The law requires medical practitioners to use diligence, care, knowledge, skill and caution in administering treatment to a patient. The question of whether a medical practitioner has met the requisite standard of care is often considered by reference to the test laid down in the case of Bolam v Friern Hospital Management Committee [1957] WLR 582. In Bolam, the Claimant sustained fractures of the acetabula during a course of electro-convulsive therapy administered to him at the Defendant’s mental hospital. In considering whether the Defendant was negligent in the manner in which it carried out the treatment, McNair J confirmed that:

the true test of establishing negligence in diagnosis or treatment on the part of a doctor was whether … he has acted in accordance with a practice accepted as proper by a responsible body of medical men skilled in that particular art” (p.587).

As case law has developed, so have the principles underpinning the issue of breach of duty in medical negligence cases. This has led to a recognition that the Bolam test is not appropriate to apply in every case.

Cases Concerning Issues of Advice and Consent

In Montgomery v Lanarkshire Health Board [2015] AC 1430, the issue before the Court was whether the Claimant ought to have been given advice about the risk of shoulder dystocia in the event that she proceeded with a vaginal delivery of her baby, and about the alternative possibility of delivery by elective caesarean section. The Claimant was diabetic and was having a larger than usual baby with an increased risk of shoulder dystocia. This risk manifested during labour and complications during the delivery resulted in her baby being born with severe disabilities.

Lord Kerr and Lord Reed delivered the lead judgment during the course of which their Lordships recognised [82]:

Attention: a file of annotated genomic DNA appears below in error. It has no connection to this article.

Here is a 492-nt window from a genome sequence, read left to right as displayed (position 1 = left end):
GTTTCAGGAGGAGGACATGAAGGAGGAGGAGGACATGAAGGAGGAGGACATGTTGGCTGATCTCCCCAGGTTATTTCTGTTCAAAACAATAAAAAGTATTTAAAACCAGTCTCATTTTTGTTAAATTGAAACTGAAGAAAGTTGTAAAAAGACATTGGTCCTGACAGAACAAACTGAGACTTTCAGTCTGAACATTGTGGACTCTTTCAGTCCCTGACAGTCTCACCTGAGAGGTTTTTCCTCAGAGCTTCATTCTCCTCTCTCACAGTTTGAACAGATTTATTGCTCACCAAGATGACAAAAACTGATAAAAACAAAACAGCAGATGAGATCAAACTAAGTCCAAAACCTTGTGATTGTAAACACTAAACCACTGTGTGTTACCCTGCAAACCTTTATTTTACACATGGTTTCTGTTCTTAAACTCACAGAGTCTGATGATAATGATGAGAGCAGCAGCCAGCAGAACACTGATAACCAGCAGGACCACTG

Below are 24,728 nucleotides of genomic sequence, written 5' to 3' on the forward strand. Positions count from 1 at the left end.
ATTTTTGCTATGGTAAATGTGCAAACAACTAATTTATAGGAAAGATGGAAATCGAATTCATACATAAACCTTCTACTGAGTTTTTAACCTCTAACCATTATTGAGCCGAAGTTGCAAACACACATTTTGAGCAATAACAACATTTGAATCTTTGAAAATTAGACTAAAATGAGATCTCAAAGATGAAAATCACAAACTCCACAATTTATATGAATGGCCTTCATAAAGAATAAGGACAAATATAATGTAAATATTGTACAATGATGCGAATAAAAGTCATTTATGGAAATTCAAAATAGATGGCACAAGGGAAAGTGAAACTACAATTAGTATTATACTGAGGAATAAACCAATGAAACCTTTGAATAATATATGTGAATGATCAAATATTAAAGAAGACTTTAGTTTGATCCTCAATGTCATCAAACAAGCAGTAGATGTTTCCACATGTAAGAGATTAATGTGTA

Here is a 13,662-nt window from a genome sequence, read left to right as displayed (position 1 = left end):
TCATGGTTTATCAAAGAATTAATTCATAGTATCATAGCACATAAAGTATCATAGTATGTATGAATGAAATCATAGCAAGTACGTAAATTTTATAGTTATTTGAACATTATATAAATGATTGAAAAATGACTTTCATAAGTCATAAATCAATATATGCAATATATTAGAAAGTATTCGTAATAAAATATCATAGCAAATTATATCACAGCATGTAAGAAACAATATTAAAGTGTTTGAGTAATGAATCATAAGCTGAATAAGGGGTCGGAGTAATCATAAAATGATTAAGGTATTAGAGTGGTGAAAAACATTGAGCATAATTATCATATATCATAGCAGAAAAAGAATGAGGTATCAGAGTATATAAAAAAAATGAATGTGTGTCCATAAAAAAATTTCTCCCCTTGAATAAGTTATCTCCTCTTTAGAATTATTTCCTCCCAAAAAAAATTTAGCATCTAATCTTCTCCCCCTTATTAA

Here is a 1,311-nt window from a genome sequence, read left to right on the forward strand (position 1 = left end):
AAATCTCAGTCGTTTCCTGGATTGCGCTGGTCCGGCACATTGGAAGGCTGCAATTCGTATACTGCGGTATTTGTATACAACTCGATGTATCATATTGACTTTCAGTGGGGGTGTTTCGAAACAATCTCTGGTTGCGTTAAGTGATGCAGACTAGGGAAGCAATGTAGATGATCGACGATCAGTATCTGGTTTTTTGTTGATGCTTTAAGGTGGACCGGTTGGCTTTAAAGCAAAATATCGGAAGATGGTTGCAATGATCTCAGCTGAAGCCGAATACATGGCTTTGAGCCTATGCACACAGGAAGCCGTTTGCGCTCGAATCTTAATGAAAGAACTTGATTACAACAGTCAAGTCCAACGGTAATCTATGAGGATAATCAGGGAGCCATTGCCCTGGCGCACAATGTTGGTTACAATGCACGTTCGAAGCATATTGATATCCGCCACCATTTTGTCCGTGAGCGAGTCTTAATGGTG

a fundamental distinction between, on the one hand, the doctor’s role when considering possible investigatory or treatment options and, on the other, her role in discussing with the patient any recommended treatment and possible alternatives, and the risks of injury which may be involved.

Their Lordships recognised that the former role was an exercise of professional skill and judgment, falling within the expertise of the medical profession. In these circumstances, the Bolam test would apply. Their Lordships considered however that the doctor’s advisory role could not be regarded as solely an exercise of medical skill. They considered that a patient’s entitlement to decide on the risks to their health, which they are willing to run, must be accounted for and that responsibility for determining the nature and extent of a person’s rights rested with the court not the medical professions.

Hence, the test in cases involving a doctor’s duty to advise patients and obtain their consent was thus formulated as follows [88]:

an adult person of sound mind is entitled to decide which, if any, of the available forms of treatment to undergo, and her consent must be obtained before treatment interfering with her bodily integrity is undertaken. The doctor is therefore under a duty to take reasonable care to ensure that the patient is aware of any material risks involved in any recommended treatment, and of any reasonable alternative of variant treatments”.